Navigating the Data Quality Minefield

Your organisation never stands still, with data continually flowing in and out of your systems at an impressive rate. But there is one issue than most organisations struggle to cope with; controlling the accuracy of data received from third parties. Data quality is vital to the value that it’s going to be able to provide you with.

The consumption of poor quality data can cause significant knock-on effects. Bad data leads to bad decision-making, often resulting the need for time-consuming and costly corrective action later on. It therefore makes sense to check the quality of incoming data at the point of arrival.

With seemingly few options available, many organisations turn to performing these data quality processes manually. This is far from ideal. The processes are often the remit of a small team of specialists, leaving the organisation vulnerable to knowledge shortages if members of the team move on.

Additionally, these specialist teams frequently struggle to keep up with the volume of requests for their time, meaning data users having to wait longer to access the intelligence contained within the data. All of these small delays add-up to cause significant levels of disruption for the wider organisation.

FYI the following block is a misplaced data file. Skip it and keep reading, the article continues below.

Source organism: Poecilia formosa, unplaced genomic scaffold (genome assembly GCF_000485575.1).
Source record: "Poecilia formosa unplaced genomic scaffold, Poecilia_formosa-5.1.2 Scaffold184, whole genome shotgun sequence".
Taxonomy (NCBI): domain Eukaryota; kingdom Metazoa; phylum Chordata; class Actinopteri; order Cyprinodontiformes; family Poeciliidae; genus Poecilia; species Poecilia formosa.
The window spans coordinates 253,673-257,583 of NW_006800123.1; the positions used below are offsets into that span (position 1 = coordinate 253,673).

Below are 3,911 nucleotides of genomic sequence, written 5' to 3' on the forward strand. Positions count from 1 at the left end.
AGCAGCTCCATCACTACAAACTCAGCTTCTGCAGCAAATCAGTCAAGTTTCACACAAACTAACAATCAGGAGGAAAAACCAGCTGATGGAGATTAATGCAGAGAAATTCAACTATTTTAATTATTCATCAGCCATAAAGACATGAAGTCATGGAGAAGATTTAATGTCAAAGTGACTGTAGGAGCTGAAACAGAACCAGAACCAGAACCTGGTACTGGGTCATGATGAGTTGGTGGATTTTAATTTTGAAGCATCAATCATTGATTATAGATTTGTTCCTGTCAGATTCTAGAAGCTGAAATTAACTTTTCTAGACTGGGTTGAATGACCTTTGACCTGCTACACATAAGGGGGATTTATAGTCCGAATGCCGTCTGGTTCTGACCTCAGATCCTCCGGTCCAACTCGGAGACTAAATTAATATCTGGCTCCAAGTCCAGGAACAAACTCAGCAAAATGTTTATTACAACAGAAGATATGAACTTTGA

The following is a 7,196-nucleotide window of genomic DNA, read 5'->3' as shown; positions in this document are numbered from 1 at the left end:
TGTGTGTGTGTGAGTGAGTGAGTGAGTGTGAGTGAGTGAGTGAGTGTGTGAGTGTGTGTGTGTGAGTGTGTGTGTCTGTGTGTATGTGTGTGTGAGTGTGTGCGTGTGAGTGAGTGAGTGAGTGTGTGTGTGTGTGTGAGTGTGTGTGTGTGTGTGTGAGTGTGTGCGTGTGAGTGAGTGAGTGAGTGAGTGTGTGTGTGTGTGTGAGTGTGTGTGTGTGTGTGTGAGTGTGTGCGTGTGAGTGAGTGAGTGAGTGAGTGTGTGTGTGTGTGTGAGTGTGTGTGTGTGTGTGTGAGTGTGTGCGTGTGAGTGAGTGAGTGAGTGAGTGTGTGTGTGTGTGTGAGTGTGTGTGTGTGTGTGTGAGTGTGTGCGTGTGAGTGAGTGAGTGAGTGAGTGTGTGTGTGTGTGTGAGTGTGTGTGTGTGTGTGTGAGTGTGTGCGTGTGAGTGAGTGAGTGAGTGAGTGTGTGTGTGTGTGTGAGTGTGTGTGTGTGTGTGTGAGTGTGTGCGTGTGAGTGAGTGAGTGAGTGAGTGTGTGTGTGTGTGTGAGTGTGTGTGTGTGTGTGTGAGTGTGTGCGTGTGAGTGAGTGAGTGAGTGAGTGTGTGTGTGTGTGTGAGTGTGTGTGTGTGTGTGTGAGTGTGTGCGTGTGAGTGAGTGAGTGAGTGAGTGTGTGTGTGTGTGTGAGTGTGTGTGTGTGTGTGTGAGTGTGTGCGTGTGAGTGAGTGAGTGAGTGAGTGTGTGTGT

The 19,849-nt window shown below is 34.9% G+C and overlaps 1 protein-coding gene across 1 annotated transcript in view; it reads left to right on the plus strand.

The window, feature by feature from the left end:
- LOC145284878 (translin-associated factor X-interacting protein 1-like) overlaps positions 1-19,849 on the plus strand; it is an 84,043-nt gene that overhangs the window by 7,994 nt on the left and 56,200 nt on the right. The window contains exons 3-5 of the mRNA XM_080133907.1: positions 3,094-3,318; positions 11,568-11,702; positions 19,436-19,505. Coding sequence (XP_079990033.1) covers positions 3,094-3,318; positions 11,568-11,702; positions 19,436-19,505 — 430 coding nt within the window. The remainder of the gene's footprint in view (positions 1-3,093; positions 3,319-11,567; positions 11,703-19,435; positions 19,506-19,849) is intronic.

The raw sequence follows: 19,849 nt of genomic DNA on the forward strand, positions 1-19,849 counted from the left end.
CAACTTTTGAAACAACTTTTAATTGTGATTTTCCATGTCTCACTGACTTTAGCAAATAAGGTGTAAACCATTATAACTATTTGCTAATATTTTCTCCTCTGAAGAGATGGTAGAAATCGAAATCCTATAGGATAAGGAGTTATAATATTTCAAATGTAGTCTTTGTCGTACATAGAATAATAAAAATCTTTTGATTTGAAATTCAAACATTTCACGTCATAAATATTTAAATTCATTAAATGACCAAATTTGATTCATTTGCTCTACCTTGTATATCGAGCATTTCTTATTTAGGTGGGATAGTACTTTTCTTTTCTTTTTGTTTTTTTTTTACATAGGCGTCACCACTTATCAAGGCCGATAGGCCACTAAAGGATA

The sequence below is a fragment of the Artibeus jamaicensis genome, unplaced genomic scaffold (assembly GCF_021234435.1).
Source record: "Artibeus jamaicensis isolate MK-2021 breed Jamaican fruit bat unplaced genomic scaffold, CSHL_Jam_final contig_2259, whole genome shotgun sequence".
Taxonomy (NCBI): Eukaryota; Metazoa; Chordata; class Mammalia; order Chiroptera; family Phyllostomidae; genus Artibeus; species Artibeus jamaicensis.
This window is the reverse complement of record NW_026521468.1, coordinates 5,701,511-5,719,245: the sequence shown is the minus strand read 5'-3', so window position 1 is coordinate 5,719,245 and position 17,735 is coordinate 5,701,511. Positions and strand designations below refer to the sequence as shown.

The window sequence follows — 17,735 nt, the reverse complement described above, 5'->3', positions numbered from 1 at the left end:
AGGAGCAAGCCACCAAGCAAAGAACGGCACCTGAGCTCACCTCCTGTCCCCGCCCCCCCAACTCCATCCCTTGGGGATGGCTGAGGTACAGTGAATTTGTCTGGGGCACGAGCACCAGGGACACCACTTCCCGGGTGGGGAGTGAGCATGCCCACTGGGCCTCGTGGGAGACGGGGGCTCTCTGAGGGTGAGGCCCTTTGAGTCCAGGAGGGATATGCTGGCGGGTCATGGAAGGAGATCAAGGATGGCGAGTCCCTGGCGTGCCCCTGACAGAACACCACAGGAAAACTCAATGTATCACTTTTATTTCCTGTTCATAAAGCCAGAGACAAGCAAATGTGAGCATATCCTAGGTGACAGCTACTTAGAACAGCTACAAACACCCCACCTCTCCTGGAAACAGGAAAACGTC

Using Automation to Improve Data Quality

What’s needed is an automated way to process the incoming data before it reaches significant systems, so that users aren’t caught in a slow and costly queue. What would be even better is a system that could take this one step further by defining how any non-compliant data is handled – perhaps returning incorrect data to the issuer for review.

A system like this would drastically increase the volume of processes that could be performed. Great news, it would also remove the risk of human error. This results in far greater confidence in the data and strengthens any decisions made using it. In addition, by removing manual processing, you can benefit from significant time and cost savings. Any delays further downstream are also minimised or even eliminated altogether.

East Hampshire District Council used this logic when they used FME to create a process to QA a large collection of historic datasets ready for loading into their SQL database. Automating the processes increased the overall accuracy and reliability of the data, and also enabled significant savings in staff costs.

It’s a simple approach, but it has the potential to solve an issue that causes organisations complex problems. It may not work for all scenarios, but it would definitely be a good starting point for most.